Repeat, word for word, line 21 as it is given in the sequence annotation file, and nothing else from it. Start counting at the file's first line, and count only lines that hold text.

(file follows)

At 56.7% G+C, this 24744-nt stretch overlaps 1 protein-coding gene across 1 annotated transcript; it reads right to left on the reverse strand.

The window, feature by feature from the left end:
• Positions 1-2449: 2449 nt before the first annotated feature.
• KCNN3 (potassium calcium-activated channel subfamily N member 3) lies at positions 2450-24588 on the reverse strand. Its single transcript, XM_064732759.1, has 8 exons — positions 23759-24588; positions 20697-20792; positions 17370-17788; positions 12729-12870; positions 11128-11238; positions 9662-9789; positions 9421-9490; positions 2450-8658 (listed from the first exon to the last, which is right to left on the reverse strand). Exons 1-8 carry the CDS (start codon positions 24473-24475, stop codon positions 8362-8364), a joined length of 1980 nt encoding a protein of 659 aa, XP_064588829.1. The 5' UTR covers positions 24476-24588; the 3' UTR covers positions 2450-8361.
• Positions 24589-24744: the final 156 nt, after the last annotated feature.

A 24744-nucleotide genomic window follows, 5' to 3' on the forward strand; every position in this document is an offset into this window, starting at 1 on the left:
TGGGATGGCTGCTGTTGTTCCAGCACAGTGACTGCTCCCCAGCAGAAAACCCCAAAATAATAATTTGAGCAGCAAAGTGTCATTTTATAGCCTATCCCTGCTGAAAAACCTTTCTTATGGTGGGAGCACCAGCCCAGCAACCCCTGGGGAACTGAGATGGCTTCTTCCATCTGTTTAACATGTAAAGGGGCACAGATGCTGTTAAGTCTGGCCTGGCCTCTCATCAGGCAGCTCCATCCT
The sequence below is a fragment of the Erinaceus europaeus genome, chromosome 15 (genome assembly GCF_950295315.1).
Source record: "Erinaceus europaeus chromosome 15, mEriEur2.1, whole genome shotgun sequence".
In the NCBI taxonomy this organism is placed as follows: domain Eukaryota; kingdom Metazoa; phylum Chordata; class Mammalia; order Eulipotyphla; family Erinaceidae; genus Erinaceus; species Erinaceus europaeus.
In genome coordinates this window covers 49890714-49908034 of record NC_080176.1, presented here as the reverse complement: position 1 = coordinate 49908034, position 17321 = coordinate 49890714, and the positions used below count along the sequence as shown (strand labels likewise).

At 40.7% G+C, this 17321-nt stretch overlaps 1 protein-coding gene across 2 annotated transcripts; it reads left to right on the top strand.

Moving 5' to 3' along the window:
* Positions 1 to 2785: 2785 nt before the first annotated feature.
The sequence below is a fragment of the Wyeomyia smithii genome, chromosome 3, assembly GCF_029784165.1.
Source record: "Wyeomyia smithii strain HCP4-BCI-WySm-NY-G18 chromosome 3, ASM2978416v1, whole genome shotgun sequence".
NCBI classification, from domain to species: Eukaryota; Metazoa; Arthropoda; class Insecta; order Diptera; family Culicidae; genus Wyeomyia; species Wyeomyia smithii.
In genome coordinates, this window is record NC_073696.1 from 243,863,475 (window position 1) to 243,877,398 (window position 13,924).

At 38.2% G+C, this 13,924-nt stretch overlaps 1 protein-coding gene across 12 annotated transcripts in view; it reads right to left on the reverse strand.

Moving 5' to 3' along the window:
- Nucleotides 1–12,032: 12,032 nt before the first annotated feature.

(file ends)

- Nucleotides 1–12,032: 12,032 nt before the first annotated feature.